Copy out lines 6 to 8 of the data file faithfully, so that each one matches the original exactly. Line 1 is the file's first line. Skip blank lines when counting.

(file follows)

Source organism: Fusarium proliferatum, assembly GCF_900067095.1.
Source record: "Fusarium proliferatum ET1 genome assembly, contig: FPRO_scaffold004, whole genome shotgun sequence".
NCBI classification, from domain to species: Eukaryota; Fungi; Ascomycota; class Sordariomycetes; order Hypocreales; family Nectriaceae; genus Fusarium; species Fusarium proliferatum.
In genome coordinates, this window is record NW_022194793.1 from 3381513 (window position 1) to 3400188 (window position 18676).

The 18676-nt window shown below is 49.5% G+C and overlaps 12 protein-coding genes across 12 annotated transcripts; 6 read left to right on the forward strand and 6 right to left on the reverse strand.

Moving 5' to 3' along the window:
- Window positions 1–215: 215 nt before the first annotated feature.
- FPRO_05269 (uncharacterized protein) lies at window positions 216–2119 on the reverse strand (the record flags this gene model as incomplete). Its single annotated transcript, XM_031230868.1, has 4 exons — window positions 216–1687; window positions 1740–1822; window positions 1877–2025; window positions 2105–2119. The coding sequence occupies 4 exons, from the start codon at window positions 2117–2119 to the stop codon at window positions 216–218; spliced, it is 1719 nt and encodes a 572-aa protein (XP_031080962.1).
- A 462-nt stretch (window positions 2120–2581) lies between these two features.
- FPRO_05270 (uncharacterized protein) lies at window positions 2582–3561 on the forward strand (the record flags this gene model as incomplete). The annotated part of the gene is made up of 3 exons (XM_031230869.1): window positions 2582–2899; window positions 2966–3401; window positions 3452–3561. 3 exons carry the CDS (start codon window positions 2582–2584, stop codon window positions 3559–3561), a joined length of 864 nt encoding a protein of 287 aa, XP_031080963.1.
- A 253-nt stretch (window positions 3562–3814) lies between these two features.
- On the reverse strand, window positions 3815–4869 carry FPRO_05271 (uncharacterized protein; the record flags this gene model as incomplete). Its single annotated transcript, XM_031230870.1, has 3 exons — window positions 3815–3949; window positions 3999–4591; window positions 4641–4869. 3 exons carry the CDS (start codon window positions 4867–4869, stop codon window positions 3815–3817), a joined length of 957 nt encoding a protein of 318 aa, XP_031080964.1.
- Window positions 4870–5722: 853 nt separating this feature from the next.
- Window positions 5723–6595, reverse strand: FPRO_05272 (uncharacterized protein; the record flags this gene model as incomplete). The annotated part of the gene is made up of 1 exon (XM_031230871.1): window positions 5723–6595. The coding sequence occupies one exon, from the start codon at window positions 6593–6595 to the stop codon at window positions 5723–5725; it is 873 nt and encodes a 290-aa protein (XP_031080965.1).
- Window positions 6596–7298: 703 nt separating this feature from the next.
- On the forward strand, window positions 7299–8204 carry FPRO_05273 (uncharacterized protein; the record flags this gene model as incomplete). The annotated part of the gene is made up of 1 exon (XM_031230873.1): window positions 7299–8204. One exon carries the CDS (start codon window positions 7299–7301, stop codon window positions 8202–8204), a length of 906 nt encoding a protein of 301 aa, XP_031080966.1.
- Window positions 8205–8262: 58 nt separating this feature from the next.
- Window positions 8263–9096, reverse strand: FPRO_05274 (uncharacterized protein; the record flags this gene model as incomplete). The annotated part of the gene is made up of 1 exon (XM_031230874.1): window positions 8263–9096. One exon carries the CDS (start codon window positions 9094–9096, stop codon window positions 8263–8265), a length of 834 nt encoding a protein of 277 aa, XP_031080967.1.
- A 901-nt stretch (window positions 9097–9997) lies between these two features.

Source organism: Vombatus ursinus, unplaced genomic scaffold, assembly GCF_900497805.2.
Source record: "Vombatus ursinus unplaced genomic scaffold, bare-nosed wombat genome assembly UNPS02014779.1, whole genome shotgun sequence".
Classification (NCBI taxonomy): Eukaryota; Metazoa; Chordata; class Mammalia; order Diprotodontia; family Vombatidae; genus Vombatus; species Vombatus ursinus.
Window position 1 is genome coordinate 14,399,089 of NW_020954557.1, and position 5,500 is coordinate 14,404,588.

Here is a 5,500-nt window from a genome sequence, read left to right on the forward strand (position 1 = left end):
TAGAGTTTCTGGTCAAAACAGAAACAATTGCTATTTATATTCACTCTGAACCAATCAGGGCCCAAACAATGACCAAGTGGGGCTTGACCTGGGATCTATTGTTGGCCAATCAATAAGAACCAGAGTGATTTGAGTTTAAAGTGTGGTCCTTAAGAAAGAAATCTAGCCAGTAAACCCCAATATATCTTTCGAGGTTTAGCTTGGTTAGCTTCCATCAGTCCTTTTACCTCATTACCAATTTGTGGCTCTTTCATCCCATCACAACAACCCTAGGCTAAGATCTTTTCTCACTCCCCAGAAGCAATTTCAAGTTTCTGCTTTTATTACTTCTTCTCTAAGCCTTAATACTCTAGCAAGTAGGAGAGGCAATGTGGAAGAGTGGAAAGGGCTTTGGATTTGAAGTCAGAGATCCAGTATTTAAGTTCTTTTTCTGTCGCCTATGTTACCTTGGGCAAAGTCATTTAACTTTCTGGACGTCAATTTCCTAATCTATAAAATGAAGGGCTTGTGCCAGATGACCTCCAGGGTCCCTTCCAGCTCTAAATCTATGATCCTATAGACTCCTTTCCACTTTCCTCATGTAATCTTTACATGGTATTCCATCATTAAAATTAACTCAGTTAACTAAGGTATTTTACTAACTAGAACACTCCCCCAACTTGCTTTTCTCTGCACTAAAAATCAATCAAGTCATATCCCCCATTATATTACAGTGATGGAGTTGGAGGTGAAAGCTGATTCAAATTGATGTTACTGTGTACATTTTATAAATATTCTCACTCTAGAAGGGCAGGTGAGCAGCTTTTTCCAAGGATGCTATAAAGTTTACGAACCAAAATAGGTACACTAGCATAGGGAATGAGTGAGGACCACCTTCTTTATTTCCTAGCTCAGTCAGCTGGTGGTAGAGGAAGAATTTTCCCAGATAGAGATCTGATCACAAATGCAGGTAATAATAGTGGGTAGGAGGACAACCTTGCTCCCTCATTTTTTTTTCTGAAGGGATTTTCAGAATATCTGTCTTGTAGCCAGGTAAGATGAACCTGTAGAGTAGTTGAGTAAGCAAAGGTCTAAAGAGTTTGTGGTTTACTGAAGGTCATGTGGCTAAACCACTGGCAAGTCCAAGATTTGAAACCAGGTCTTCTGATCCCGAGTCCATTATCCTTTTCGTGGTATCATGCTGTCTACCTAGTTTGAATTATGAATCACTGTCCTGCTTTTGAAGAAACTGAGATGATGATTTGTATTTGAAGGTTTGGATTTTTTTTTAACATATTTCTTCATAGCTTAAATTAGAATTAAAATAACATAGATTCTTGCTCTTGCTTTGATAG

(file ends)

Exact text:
Moving 5' to 3' along the window:
- Window positions 1–215: 215 nt before the first annotated feature.
- FPRO_05269 (uncharacterized protein) lies at window positions 216–2119 on the reverse strand (the record flags this gene model as incomplete). Its single annotated transcript, XM_031230868.1, has 4 exons — window positions 216–1687; window positions 1740–1822; window positions 1877–2025; window positions 2105–2119. The coding sequence occupies 4 exons, from the start codon at window positions 2117–2119 to the stop codon at window positions 216–218; spliced, it is 1719 nt and encodes a 572-aa protein (XP_031080962.1).